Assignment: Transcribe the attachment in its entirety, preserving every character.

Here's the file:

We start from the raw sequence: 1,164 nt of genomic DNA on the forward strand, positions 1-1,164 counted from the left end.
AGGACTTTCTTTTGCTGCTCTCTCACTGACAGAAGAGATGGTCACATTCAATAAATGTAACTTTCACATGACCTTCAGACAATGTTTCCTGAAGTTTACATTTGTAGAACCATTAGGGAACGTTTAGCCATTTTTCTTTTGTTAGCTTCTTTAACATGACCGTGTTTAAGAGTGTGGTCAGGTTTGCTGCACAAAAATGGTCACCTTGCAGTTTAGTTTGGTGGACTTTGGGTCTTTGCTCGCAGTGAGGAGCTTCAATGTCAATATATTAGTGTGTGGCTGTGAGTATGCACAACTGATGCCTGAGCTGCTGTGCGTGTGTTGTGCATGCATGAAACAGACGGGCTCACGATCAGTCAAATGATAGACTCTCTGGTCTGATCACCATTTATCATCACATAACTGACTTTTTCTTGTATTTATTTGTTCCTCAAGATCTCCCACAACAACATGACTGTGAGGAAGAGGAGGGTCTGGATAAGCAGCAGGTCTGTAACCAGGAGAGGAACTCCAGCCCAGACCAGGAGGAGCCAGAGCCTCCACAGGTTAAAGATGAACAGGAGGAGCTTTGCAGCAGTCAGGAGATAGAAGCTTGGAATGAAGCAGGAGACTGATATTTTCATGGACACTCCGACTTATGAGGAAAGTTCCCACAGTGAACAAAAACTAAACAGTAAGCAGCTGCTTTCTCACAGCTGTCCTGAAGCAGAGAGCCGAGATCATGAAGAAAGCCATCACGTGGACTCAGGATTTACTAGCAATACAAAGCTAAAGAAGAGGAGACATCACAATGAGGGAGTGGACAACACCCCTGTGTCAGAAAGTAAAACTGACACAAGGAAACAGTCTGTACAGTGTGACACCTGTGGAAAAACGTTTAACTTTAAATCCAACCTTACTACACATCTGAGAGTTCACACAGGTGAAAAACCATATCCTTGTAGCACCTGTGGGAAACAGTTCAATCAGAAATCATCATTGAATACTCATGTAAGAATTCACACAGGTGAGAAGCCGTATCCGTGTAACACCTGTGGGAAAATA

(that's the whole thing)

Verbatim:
We start from the raw sequence: 1,164 nt of genomic DNA on the forward strand, positions 1-1,164 counted from the left end.
AGGACTTTCTTTTGCTGCTCTCTCACTGACAGAAGAGATGGTCACATTCAATAAATGTAACTTTCACATGACCTTCAGACAATGTTTCCTGAAGTTTACATTTGTAGAACCATTAGGGAACGTTTAGCCATTTTTCTTTTGTTAGCTTCTTTAACATGACCGTGTTTAAGAGTGTGGTCAGGTTTGCTGCACAAAAATGGTCACCTTGCAGTTTAGTTTGGTGGACTTTGGGTCTTTGCTCGCAGTGAGGAGCTTCAATGTCAATATATTAGTGTGTGGCTGTGAGTATGCACAACTGATGCCTGAGCTGCTGTGCGTGTGTTGTGCATGCATGAAACAGACGGGCTCACGATCAGTCAAATGATAGACTCTCTGGTCTGATCACCATTTATCATCACATAACTGACTTTTTCTTGTATTTATTTGTTCCTCAAGATCTCCCACAACAACATGACTGTGAGGAAGAGGAGGGTCTGGATAAGCAGCAGGTCTGTAACCAGGAGAGGAACTCCAGCCCAGACCAGGAGGAGCCAGAGCCTCCACAGGTTAAAGATGAACAGGAGGAGCTTTGCAGCAGTCAGGAGATAGAAGCTTGGAATGAAGCAGGAGACTGATATTTTCATGGACACTCCGACTTATGAGGAAAGTTCCCACAGTGAACAAAAACTAAACAGTAAGCAGCTGCTTTCTCACAGCTGTCCTGAAGCAGAGAGCCGAGATCATGAAGAAAGCCATCACGTGGACTCAGGATTTACTAGCAATACAAAGCTAAAGAAGAGGAGACATCACAATGAGGGAGTGGACAACACCCCTGTGTCAGAAAGTAAAACTGACACAAGGAAACAGTCTGTACAGTGTGACACCTGTGGAAAAACGTTTAACTTTAAATCCAACCTTACTACACATCTGAGAGTTCACACAGGTGAAAAACCATATCCTTGTAGCACCTGTGGGAAACAGTTCAATCAGAAATCATCATTGAATACTCATGTAAGAATTCACACAGGTGAGAAGCCGTATCCGTGTAACACCTGTGGGAAAATA